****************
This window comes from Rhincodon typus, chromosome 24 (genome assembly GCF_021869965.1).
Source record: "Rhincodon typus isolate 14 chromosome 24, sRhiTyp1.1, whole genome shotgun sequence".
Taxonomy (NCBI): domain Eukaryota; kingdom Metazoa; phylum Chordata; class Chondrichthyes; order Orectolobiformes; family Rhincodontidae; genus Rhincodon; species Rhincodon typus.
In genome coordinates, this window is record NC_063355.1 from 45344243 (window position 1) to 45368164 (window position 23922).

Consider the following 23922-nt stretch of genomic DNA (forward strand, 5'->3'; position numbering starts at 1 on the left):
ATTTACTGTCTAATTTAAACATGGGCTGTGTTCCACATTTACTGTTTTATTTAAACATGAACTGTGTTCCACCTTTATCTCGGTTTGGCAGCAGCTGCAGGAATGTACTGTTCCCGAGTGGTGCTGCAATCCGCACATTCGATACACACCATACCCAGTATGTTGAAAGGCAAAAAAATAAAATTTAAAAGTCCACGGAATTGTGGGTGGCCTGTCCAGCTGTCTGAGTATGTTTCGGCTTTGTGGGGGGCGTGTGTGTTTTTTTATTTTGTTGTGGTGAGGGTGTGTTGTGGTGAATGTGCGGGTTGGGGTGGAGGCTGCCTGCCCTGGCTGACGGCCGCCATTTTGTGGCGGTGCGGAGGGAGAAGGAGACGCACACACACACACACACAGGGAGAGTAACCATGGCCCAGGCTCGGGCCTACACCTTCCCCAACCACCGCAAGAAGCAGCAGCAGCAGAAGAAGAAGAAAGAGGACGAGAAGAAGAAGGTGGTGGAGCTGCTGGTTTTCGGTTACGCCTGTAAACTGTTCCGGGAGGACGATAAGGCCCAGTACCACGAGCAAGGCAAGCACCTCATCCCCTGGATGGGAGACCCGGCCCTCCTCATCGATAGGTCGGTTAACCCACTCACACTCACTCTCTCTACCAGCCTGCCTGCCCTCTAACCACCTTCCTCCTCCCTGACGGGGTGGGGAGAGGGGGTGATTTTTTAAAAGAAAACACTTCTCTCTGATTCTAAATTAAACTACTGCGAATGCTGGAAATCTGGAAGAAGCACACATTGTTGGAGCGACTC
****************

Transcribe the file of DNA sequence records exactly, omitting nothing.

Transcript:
This window comes from Rhincodon typus, chromosome 24 (genome assembly GCF_021869965.1).
Source record: "Rhincodon typus isolate 14 chromosome 24, sRhiTyp1.1, whole genome shotgun sequence".
Taxonomy (NCBI): domain Eukaryota; kingdom Metazoa; phylum Chordata; class Chondrichthyes; order Orectolobiformes; family Rhincodontidae; genus Rhincodon; species Rhincodon typus.
In genome coordinates, this window is record NC_063355.1 from 45344243 (window position 1) to 45368164 (window position 23922).

Consider the following 23922-nt stretch of genomic DNA (forward strand, 5'->3'; position numbering starts at 1 on the left):
ATTTACTGTCTAATTTAAACATGGGCTGTGTTCCACATTTACTGTTTTATTTAAACATGAACTGTGTTCCACCTTTATCTCGGTTTGGCAGCAGCTGCAGGAATGTACTGTTCCCGAGTGGTGCTGCAATCCGCACATTCGATACACACCATACCCAGTATGTTGAAAGGCAAAAAAATAAAATTTAAAAGTCCACGGAATTGTGGGTGGCCTGTCCAGCTGTCTGAGTATGTTTCGGCTTTGTGGGGGGCGTGTGTGTTTTTTTATTTTGTTGTGGTGAGGGTGTGTTGTGGTGAATGTGCGGGTTGGGGTGGAGGCTGCCTGCCCTGGCTGACGGCCGCCATTTTGTGGCGGTGCGGAGGGAGAAGGAGACGCACACACACACACACACAGGGAGAGTAACCATGGCCCAGGCTCGGGCCTACACCTTCCCCAACCACCGCAAGAAGCAGCAGCAGCAGAAGAAGAAGAAAGAGGACGAGAAGAAGAAGGTGGTGGAGCTGCTGGTTTTCGGTTACGCCTGTAAACTGTTCCGGGAGGACGATAAGGCCCAGTACCACGAGCAAGGCAAGCACCTCATCCCCTGGATGGGAGACCCGGCCCTCCTCATCGATAGGTCGGTTAACCCACTCACACTCACTCTCTCTACCAGCCTGCCTGCCCTCTAACCACCTTCCTCCTCCCTGACGGGGTGGGGAGAGGGGGTGATTTTTTAAAAGAAAACACTTCTCTCTGATTCTAAATTAAACTACTGCGAATGCTGGAAATCTGGAAGAAGCACACATTGTTGGAGCGACTC